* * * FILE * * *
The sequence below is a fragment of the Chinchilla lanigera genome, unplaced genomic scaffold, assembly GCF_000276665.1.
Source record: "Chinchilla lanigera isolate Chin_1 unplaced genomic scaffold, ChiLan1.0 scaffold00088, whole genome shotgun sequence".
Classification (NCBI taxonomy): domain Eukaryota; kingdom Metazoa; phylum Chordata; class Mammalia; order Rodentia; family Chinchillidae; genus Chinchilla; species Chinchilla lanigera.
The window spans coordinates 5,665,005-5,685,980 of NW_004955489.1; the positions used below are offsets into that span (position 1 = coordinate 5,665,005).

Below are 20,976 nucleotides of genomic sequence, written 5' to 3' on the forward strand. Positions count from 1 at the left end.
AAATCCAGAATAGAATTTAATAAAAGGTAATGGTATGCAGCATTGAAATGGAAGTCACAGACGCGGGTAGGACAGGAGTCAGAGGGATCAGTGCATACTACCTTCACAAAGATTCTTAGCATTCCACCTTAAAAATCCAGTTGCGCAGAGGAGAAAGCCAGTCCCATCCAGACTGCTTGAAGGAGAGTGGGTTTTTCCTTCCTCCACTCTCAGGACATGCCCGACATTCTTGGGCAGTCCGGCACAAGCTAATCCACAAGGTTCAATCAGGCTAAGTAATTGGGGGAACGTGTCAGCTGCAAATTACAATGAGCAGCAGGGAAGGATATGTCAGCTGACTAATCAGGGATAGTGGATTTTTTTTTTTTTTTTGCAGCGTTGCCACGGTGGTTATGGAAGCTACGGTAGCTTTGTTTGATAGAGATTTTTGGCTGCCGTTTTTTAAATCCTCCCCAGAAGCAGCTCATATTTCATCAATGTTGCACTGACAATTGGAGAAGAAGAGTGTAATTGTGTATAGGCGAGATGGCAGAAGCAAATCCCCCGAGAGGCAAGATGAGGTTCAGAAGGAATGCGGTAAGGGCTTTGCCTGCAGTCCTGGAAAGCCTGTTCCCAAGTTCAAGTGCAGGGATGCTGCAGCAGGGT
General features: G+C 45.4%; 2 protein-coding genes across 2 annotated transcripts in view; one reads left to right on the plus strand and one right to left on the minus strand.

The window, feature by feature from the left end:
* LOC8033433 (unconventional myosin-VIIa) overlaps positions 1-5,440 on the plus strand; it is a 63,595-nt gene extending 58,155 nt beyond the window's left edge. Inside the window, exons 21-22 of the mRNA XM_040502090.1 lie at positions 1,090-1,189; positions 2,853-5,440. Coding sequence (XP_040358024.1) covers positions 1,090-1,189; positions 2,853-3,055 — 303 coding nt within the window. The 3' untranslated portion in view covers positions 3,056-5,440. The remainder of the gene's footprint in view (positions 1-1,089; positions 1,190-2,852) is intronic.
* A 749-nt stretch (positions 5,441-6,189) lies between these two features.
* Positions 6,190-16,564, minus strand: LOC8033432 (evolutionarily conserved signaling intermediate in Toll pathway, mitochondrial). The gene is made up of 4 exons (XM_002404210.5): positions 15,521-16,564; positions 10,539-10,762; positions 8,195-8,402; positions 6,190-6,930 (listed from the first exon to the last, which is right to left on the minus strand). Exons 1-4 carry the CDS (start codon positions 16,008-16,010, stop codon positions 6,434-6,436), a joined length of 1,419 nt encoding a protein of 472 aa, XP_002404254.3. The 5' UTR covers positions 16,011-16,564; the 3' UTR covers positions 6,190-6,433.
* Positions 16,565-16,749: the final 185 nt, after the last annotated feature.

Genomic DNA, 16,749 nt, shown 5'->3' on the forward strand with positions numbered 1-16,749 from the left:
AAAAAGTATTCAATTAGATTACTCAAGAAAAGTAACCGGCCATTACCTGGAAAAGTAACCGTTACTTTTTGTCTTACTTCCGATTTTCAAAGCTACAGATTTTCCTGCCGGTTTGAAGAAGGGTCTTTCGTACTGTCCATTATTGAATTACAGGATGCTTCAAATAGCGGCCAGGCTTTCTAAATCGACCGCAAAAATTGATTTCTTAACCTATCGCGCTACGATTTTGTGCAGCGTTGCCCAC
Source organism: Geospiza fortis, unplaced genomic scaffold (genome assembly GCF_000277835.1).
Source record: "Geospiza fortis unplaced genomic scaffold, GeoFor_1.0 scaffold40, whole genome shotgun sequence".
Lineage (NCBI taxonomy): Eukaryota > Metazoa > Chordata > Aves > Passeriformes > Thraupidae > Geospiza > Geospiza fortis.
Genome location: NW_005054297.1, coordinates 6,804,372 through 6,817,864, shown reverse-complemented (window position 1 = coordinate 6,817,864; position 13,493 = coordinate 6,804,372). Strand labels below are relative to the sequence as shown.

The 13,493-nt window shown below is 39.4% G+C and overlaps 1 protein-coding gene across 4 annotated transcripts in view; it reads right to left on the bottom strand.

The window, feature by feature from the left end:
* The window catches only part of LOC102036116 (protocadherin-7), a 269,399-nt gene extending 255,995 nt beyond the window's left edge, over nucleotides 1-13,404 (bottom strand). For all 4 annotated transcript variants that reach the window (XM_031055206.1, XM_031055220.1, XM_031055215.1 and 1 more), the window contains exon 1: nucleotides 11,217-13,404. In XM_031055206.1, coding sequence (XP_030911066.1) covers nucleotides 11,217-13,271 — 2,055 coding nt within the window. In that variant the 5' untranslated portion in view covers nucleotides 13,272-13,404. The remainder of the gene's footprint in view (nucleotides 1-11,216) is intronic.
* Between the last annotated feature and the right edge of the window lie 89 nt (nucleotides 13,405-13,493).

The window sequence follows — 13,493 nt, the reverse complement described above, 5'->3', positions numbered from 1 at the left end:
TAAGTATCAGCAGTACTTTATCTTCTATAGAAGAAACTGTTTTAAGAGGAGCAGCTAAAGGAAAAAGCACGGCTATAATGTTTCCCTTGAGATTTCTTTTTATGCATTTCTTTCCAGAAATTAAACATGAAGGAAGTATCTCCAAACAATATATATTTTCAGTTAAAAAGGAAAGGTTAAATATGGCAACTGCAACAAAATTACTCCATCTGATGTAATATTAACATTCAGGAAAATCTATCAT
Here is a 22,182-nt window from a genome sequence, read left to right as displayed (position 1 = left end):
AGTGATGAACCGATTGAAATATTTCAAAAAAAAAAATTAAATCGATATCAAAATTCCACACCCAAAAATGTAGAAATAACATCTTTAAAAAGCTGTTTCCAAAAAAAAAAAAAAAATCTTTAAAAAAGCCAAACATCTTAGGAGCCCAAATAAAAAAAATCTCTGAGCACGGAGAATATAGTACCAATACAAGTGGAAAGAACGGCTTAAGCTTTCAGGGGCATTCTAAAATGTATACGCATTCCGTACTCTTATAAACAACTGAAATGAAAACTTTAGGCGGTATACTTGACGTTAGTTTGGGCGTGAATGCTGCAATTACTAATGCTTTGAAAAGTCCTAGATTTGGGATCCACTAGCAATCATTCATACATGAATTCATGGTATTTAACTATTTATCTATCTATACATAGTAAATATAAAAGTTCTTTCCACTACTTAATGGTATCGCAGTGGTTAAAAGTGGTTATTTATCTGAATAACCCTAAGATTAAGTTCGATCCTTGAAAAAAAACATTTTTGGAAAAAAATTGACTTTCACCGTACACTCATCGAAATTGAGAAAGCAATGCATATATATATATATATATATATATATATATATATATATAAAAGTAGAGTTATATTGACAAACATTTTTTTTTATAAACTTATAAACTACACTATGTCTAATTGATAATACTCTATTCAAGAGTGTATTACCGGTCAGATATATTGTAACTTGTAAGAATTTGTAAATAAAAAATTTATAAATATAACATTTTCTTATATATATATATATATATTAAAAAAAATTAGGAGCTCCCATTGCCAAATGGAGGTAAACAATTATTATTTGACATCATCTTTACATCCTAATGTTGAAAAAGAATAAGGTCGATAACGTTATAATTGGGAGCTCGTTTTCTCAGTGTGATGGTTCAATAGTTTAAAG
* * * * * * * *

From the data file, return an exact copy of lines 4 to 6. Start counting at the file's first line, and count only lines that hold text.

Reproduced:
The window spans coordinates 5,665,005-5,685,980 of NW_004955489.1; the positions used below are offsets into that span (position 1 = coordinate 5,665,005).

Below are 20,976 nucleotides of genomic sequence, written 5' to 3' on the forward strand. Positions count from 1 at the left end.
AAATCCAGAATAGAATTTAATAAAAGGTAATGGTATGCAGCATTGAAATGGAAGTCACAGACGCGGGTAGGACAGGAGTCAGAGGGATCAGTGCATACTACCTTCACAAAGATTCTTAGCATTCCACCTTAAAAATCCAGTTGCGCAGAGGAGAAAGCCAGTCCCATCCAGACTGCTTGAAGGAGAGTGGGTTTTTCCTTCCTCCACTCTCAGGACATGCCCGACATTCTTGGGCAGTCCGGCACAAGCTAATCCACAAGGTTCAATCAGGCTAAGTAATTGGGGGAACGTGTCAGCTGCAAATTACAATGAGCAGCAGGGAAGGATATGTCAGCTGACTAATCAGGGATAGTGGATTTTTTTTTTTTTTTTGCAGCGTTGCCACGGTGGTTATGGAAGCTACGGTAGCTTTGTTTGATAGAGATTTTTGGCTGCCGTTTTTTAAATCCTCCCCAGAAGCAGCTCATATTTCATCAATGTTGCACTGACAATTGGAGAAGAAGAGTGTAATTGTGTATAGGCGAGATGGCAGAAGCAAATCCCCCGAGAGGCAAGATGAGGTTCAGAAGGAATGCGGTAAGGGCTTTGCCTGCAGTCCTGGAAAGCCTGTTCCCAAGTTCAAGTGCAGGGATGCTGCAGCAGGGT